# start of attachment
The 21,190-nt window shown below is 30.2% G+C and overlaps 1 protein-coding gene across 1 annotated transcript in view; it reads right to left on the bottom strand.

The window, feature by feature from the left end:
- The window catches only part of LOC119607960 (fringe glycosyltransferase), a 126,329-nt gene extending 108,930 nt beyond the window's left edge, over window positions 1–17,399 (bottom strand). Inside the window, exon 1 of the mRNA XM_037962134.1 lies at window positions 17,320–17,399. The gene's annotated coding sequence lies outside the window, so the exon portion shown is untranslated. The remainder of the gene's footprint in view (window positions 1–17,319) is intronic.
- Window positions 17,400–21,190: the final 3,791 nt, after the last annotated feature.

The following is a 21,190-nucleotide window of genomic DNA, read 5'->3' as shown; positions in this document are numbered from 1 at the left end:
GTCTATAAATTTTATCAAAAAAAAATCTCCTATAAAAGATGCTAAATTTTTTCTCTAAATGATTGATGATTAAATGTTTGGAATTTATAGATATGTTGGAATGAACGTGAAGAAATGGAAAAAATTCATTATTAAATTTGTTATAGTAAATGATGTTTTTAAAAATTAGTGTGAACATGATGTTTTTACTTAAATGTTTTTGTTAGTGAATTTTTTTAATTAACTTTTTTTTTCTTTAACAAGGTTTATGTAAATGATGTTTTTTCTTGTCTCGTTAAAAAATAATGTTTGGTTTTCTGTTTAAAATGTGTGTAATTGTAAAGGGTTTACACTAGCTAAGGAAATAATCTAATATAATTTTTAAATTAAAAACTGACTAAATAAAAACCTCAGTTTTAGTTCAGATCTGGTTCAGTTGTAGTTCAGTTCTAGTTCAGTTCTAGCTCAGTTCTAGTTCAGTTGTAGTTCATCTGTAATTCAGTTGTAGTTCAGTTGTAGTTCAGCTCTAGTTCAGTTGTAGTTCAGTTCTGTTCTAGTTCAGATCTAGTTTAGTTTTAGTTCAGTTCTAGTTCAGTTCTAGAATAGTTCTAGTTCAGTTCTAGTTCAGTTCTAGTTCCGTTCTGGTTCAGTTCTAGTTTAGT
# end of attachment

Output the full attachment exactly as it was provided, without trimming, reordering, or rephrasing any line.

The 21,190-nt window shown below is 30.2% G+C and overlaps 1 protein-coding gene across 1 annotated transcript in view; it reads right to left on the bottom strand.

The window, feature by feature from the left end:
- The window catches only part of LOC119607960 (fringe glycosyltransferase), a 126,329-nt gene extending 108,930 nt beyond the window's left edge, over window positions 1–17,399 (bottom strand). Inside the window, exon 1 of the mRNA XM_037962134.1 lies at window positions 17,320–17,399. The gene's annotated coding sequence lies outside the window, so the exon portion shown is untranslated. The remainder of the gene's footprint in view (window positions 1–17,319) is intronic.
- Window positions 17,400–21,190: the final 3,791 nt, after the last annotated feature.

The following is a 21,190-nucleotide window of genomic DNA, read 5'->3' as shown; positions in this document are numbered from 1 at the left end:
GTCTATAAATTTTATCAAAAAAAAATCTCCTATAAAAGATGCTAAATTTTTTCTCTAAATGATTGATGATTAAATGTTTGGAATTTATAGATATGTTGGAATGAACGTGAAGAAATGGAAAAAATTCATTATTAAATTTGTTATAGTAAATGATGTTTTTAAAAATTAGTGTGAACATGATGTTTTTACTTAAATGTTTTTGTTAGTGAATTTTTTTAATTAACTTTTTTTTTCTTTAACAAGGTTTATGTAAATGATGTTTTTTCTTGTCTCGTTAAAAAATAATGTTTGGTTTTCTGTTTAAAATGTGTGTAATTGTAAAGGGTTTACACTAGCTAAGGAAATAATCTAATATAATTTTTAAATTAAAAACTGACTAAATAAAAACCTCAGTTTTAGTTCAGATCTGGTTCAGTTGTAGTTCAGTTCTAGTTCAGTTCTAGCTCAGTTCTAGTTCAGTTGTAGTTCATCTGTAATTCAGTTGTAGTTCAGTTGTAGTTCAGCTCTAGTTCAGTTGTAGTTCAGTTCTGTTCTAGTTCAGATCTAGTTTAGTTTTAGTTCAGTTCTAGTTCAGTTCTAGAATAGTTCTAGTTCAGTTCTAGTTCAGTTCTAGTTCCGTTCTGGTTCAGTTCTAGTTTAGT